Obviously promising Johnson his “favorite” race car was not enough to turn things around. Knaus won’t say specifically what did it, but he acknowledges the work that went into it.

“The one thing I’m really impressed with at Hendrick Motorsports is when we do get behind, which we feel like we’ve been just a pinch behind this year, everybody digs down really, really deep and they work hard,” he said. “From the pit crew, from the guys that hang the bodies to the guys that build the chassis to the guys that build the engines – they try to find an advantage.”

Johnson won at Dover for the ninth time in his career, which makes him the track’s all-time winner. He has led more than 50 percent of the laps he’s run at the one-mile track, including the 272 he led in the FedEx 400 last weekend.

Knaus admits Charlotte and Dover are two of Johnson’s favorite tracks and that he’s always expected to do well on both of them.

“We came to Dover with high expectations, obviously, after winning the 600,” Knaus said. “We came here with a brand new race car and things went really well for us straight out of the gate.

“But I feel like we’ve still got to room to grow.  I’m looking forward to the next series of race cars that we build at Hendrick Motorsports.  I’m excited about that.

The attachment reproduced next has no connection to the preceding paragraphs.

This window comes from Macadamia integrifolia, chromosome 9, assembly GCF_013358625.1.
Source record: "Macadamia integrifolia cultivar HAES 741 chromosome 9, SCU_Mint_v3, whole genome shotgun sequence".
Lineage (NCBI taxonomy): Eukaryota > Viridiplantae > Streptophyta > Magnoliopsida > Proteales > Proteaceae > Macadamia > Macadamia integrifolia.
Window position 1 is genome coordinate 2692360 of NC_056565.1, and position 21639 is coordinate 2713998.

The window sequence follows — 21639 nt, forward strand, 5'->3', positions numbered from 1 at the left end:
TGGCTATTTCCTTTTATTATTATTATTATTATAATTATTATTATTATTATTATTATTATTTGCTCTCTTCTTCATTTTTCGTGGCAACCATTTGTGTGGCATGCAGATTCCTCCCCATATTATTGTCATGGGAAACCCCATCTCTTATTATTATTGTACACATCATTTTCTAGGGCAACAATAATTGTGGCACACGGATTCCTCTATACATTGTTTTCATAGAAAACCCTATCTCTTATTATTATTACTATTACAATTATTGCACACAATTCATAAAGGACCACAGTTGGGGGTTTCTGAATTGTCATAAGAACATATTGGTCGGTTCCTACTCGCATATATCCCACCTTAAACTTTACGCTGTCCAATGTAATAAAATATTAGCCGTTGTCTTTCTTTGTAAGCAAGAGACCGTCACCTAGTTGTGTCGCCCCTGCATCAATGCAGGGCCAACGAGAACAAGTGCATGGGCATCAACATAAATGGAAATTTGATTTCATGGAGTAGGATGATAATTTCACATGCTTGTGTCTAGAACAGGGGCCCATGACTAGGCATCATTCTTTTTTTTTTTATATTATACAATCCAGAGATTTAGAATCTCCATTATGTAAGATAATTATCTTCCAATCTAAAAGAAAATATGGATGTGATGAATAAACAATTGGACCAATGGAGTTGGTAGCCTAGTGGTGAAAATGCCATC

“We’re close. We had good race cars at Charlotte and Dover. But it needs to be a bit better. 

“So I think if we can start digging in a little bit deeper we’ll finally have what we want when we get to about September time.”

Which does not bode well for the competition.

 

 

 

 

 

Johnson, Knaus Once Again Display Power Of Crew Chief-Driver Chemistry

Ray Evernham (left) was Jeff Gordon’s crew chief for seven years, during which time, with 47 wins and three titles, he earned a stellar reputation.

There is no other position on a NASCAR Sprint Cup team that is more demanding and requires multiple talents than the crew chief.

Today he is a lot more than a master mechanic and pit strategist; he’s everything from a shop overseer to, in many cases, a human resources director.

In days past a crew chief was indeed a very important part of a team. But with organizations being so much smaller, and simpler, than they are today, his responsibilities weren’t nearly as numerous.